CHESTER HAS MOVED!: Latest Update from Pacific Command (Jan 7th)

Friday, January 07, 2005

Latest Update from Pacific Command (Jan 7th)

The latest Pacific Command press conference on the tsunami relief effort, Operation Unified Assistance, has been released. Highlights:
GEN. BLACKMAN : We are at a point, I believe, where we are able now to see the top of the crisis curve. And so our priority here over the next, say, 96 hours is to determine what our sustained requirement will be for disaster relief in each of the three countries where we're focusing our effort. And each one of the countries day by day develops unique requirements that we are assessing in the best way to fulfill them in a sustained way, if you will, on the back side of that curve.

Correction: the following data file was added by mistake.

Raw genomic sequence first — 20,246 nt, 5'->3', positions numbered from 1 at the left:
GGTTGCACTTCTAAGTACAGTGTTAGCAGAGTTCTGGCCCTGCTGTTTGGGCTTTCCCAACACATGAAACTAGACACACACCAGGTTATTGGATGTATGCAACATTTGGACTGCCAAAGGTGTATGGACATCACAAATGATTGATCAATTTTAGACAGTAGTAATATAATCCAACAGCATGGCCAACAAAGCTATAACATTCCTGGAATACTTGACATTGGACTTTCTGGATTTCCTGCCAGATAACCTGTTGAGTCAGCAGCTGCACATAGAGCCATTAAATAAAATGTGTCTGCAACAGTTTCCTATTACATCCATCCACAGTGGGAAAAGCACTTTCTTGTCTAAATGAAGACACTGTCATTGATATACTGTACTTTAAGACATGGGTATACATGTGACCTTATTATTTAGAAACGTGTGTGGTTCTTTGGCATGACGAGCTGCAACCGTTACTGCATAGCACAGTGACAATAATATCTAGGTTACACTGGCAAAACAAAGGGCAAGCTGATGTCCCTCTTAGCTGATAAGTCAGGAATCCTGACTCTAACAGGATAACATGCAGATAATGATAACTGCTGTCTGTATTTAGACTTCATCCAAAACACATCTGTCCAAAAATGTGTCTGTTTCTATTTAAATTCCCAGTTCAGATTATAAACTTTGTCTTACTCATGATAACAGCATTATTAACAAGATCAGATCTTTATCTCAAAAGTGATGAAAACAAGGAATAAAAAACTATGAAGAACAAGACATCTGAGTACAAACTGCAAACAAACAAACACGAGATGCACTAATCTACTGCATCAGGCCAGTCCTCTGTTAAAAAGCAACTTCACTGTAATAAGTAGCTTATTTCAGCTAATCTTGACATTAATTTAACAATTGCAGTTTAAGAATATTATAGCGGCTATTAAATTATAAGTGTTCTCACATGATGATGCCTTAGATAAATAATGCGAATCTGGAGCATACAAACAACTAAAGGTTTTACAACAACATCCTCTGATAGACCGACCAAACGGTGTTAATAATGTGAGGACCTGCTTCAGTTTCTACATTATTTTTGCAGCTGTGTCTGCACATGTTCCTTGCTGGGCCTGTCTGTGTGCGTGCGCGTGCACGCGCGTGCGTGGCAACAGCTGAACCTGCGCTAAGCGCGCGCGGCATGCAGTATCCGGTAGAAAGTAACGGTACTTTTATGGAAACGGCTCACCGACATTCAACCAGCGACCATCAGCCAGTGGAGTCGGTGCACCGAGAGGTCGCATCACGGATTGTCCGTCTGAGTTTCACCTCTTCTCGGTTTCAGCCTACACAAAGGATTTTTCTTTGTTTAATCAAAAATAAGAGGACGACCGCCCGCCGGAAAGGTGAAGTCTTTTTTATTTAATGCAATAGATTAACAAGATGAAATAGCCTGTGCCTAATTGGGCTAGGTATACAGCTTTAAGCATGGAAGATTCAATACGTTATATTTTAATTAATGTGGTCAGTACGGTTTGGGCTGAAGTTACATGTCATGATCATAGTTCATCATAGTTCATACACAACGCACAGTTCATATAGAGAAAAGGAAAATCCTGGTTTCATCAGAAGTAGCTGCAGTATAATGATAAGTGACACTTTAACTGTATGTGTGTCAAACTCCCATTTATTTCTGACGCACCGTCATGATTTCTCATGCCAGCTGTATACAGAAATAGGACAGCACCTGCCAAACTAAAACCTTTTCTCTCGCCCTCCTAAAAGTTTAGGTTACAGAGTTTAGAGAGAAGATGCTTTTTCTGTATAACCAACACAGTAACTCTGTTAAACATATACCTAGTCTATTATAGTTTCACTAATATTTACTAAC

More: 1. Insight into the order of battle of the US forces in each country. We mentioned the other day we'd love to see a wire diagram of the organization, so this is pretty good: " . . . And we overcame that by building what we call a starter kit of capability: a rotary-wing aircraft for distribution; water-making, water-production, storage and distribution capability; some general engineering capability to clear roads and facilitate the relief effort by the host nation or other agencies." 2. Considerations of sea-basing are driving the US concept of operations: " It can just -- the Mercy -- I believe that the Mercy was used, for example, after 9/11 in New York. Somebody here corrected me; it was the Comfort, very -- you know, the same class ship. The Comfort was berthed in New York and was used by relief workers as a sanctuary, if you will; where they could get a little bit of rest, a hot shower, a hot meal, and then get back to their duties. It can be uniquely loaded with a variety of supplies and capabilities. And I would also like to add that, as a ship, it allows us to sea base our medical capabilities. It allows us to not put a significant footprint and presence on the ground in, for example, northern Sumatra. There are great benefits associated with sea basing our medical capability." Note: The Marine Corps and Navy are using this opportunity to show their doctrine of sea-basing – and Expeditionary Maneuver Warfare as well. This is a great idea. Few other operating areas or situations represent such a textbook example of "Chaos in the Littorals," [this links to Chapter 1 Marine Corps Doctrinal Publication 3, "Expeditionary Operations"] which is one way of describing the driving considerations behind the development of seabasing and expeditionary maneuver warfare. 3. Spontaneous, unorganized, (and note to the UN: uncoordinated too) efforts to assist US personnel have occurred: "We don't necessarily have to focus on pounds and gallons and numbers all the time. They had 14 Marines there today with shovels who were digging a trench on the beach to drain a four-kilometer-long stagnant pool of water that had been captured inland after the tsunami receded. In their efforts to drain that pool with hand shovels, they were joined by Sri Lankans who weighed in and helped them do that. And we have found that just manual labor type cleanup efforts of debris, where we have started those kinds of operations, we have had Sri Lankans in particular just join the effort and begin a teamwork- like effort to begin to recover from this disaster." 4. General Blackman is impressed by speed of strategic lift: " . . . after 34 and a half years wearing this Marine uniform, I have been extraordinarily impressed by the incredible speed with which we have moved capabilities into this region." 5. US relief effort to the Philippines in early December was an excellent dress rehearsal for a disaster like this: "If I can go back and just mention one thing, this kind of operation is not entirely unique. We -- 3MEF, it was Joint Task Force 535 -- conducted a humanitarian assistance and disaster relief operation in the Philippines here in the first couple of weeks of December. And certainly not anywhere near on the scale of the operation we're conducting right now, but we gained some -- we learned some very valuable lessons from that . . ."


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